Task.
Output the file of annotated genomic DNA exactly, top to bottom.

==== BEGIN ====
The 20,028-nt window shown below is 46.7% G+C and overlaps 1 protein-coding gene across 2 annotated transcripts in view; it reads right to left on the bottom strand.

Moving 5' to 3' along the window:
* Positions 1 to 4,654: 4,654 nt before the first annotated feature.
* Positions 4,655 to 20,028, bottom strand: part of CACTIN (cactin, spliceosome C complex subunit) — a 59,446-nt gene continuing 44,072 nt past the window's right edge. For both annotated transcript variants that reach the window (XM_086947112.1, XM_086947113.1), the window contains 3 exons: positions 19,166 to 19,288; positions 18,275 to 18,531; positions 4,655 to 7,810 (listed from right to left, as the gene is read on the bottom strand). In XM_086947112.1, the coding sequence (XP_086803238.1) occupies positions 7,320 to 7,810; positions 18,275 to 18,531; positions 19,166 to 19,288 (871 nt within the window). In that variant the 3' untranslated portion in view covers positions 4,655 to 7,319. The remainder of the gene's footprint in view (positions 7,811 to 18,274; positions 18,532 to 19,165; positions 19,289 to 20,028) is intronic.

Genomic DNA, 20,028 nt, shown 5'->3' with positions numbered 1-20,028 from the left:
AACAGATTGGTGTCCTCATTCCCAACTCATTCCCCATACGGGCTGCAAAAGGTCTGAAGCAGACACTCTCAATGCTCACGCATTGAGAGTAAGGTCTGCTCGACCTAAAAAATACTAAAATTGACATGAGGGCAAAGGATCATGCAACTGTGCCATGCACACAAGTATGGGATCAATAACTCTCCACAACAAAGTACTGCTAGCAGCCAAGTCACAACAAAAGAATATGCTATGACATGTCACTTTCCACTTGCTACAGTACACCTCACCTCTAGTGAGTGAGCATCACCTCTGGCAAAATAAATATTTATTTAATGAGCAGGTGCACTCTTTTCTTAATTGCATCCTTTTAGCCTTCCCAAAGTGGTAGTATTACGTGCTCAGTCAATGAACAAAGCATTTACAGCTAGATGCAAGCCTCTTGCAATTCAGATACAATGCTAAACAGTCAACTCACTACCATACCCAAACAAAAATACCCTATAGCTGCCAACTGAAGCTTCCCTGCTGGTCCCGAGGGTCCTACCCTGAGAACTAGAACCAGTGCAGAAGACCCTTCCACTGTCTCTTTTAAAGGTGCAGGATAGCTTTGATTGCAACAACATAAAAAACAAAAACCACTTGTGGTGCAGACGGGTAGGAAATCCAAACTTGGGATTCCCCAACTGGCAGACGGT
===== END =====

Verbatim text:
The 20,028-nt window shown below is 46.7% G+C and overlaps 1 protein-coding gene across 2 annotated transcripts in view; it reads right to left on the bottom strand.

Moving 5' to 3' along the window:
* Positions 1 to 4,654: 4,654 nt before the first annotated feature.
* Positions 4,655 to 20,028, bottom strand: part of CACTIN (cactin, spliceosome C complex subunit) — a 59,446-nt gene continuing 44,072 nt past the window's right edge. For both annotated transcript variants that reach the window (XM_086947112.1, XM_086947113.1), the window contains 3 exons: positions 19,166 to 19,288; positions 18,275 to 18,531; positions 4,655 to 7,810 (listed from right to left, as the gene is read on the bottom strand). In XM_086947112.1, the coding sequence (XP_086803238.1) occupies positions 7,320 to 7,810; positions 18,275 to 18,531; positions 19,166 to 19,288 (871 nt within the window). In that variant the 3' untranslated portion in view covers positions 4,655 to 7,319. The remainder of the gene's footprint in view (positions 7,811 to 18,274; positions 18,532 to 19,165; positions 19,289 to 20,028) is intronic.

Genomic DNA, 20,028 nt, shown 5'->3' with positions numbered 1-20,028 from the left:
AACAGATTGGTGTCCTCATTCCCAACTCATTCCCCATACGGGCTGCAAAAGGTCTGAAGCAGACACTCTCAATGCTCACGCATTGAGAGTAAGGTCTGCTCGACCTAAAAAATACTAAAATTGACATGAGGGCAAAGGATCATGCAACTGTGCCATGCACACAAGTATGGGATCAATAACTCTCCACAACAAAGTACTGCTAGCAGCCAAGTCACAACAAAAGAATATGCTATGACATGTCACTTTCCACTTGCTACAGTACACCTCACCTCTAGTGAGTGAGCATCACCTCTGGCAAAATAAATATTTATTTAATGAGCAGGTGCACTCTTTTCTTAATTGCATCCTTTTAGCCTTCCCAAAGTGGTAGTATTACGTGCTCAGTCAATGAACAAAGCATTTACAGCTAGATGCAAGCCTCTTGCAATTCAGATACAATGCTAAACAGTCAACTCACTACCATACCCAAACAAAAATACCCTATAGCTGCCAACTGAAGCTTCCCTGCTGGTCCCGAGGGTCCTACCCTGAGAACTAGAACCAGTGCAGAAGACCCTTCCACTGTCTCTTTTAAAGGTGCAGGATAGCTTTGATTGCAACAACATAAAAAACAAAAACCACTTGTGGTGCAGACGGGTAGGAAATCCAAACTTGGGATTCCCCAACTGGCAGACGGT